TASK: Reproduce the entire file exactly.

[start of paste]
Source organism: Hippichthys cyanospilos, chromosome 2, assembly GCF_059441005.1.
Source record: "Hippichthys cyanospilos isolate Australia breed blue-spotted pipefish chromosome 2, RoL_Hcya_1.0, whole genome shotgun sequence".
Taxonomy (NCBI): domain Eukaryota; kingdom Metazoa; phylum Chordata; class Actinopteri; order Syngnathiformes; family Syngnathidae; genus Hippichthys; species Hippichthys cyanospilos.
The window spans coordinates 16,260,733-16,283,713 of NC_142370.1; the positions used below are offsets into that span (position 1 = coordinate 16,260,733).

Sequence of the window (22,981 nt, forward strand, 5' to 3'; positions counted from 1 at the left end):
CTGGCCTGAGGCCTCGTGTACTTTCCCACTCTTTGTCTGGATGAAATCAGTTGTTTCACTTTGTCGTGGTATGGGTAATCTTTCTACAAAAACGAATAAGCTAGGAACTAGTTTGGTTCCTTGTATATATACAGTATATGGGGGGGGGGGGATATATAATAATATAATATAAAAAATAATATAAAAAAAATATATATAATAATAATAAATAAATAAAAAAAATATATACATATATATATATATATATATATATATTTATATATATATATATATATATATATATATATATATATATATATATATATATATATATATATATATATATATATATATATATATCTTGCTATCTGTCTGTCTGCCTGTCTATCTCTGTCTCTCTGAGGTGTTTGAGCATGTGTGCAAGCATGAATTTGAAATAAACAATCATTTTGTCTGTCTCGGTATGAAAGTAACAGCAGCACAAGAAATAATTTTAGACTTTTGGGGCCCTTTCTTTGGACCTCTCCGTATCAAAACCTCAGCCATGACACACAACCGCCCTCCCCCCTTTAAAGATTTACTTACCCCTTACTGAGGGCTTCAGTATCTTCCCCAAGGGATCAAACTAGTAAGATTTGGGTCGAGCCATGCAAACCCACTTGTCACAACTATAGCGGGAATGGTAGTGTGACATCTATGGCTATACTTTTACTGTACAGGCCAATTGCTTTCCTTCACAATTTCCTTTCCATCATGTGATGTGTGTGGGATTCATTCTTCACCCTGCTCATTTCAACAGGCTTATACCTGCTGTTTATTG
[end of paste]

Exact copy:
Source organism: Hippichthys cyanospilos, chromosome 2, assembly GCF_059441005.1.
Source record: "Hippichthys cyanospilos isolate Australia breed blue-spotted pipefish chromosome 2, RoL_Hcya_1.0, whole genome shotgun sequence".
Taxonomy (NCBI): domain Eukaryota; kingdom Metazoa; phylum Chordata; class Actinopteri; order Syngnathiformes; family Syngnathidae; genus Hippichthys; species Hippichthys cyanospilos.
The window spans coordinates 16,260,733-16,283,713 of NC_142370.1; the positions used below are offsets into that span (position 1 = coordinate 16,260,733).

Sequence of the window (22,981 nt, forward strand, 5' to 3'; positions counted from 1 at the left end):
CTGGCCTGAGGCCTCGTGTACTTTCCCACTCTTTGTCTGGATGAAATCAGTTGTTTCACTTTGTCGTGGTATGGGTAATCTTTCTACAAAAACGAATAAGCTAGGAACTAGTTTGGTTCCTTGTATATATACAGTATATGGGGGGGGGGGGATATATAATAATATAATATAAAAAATAATATAAAAAAAATATATATAATAATAATAAATAAATAAAAAAAATATATACATATATATATATATATATATATATATTTATATATATATATATATATATATATATATATATATATATATATATATATATATATATATATATATATATATATATATATATATCTTGCTATCTGTCTGTCTGCCTGTCTATCTCTGTCTCTCTGAGGTGTTTGAGCATGTGTGCAAGCATGAATTTGAAATAAACAATCATTTTGTCTGTCTCGGTATGAAAGTAACAGCAGCACAAGAAATAATTTTAGACTTTTGGGGCCCTTTCTTTGGACCTCTCCGTATCAAAACCTCAGCCATGACACACAACCGCCCTCCCCCCTTTAAAGATTTACTTACCCCTTACTGAGGGCTTCAGTATCTTCCCCAAGGGATCAAACTAGTAAGATTTGGGTCGAGCCATGCAAACCCACTTGTCACAACTATAGCGGGAATGGTAGTGTGACATCTATGGCTATACTTTTACTGTACAGGCCAATTGCTTTCCTTCACAATTTCCTTTCCATCATGTGATGTGTGTGGGATTCATTCTTCACCCTGCTCATTTCAACAGGCTTATACCTGCTGTTTATTG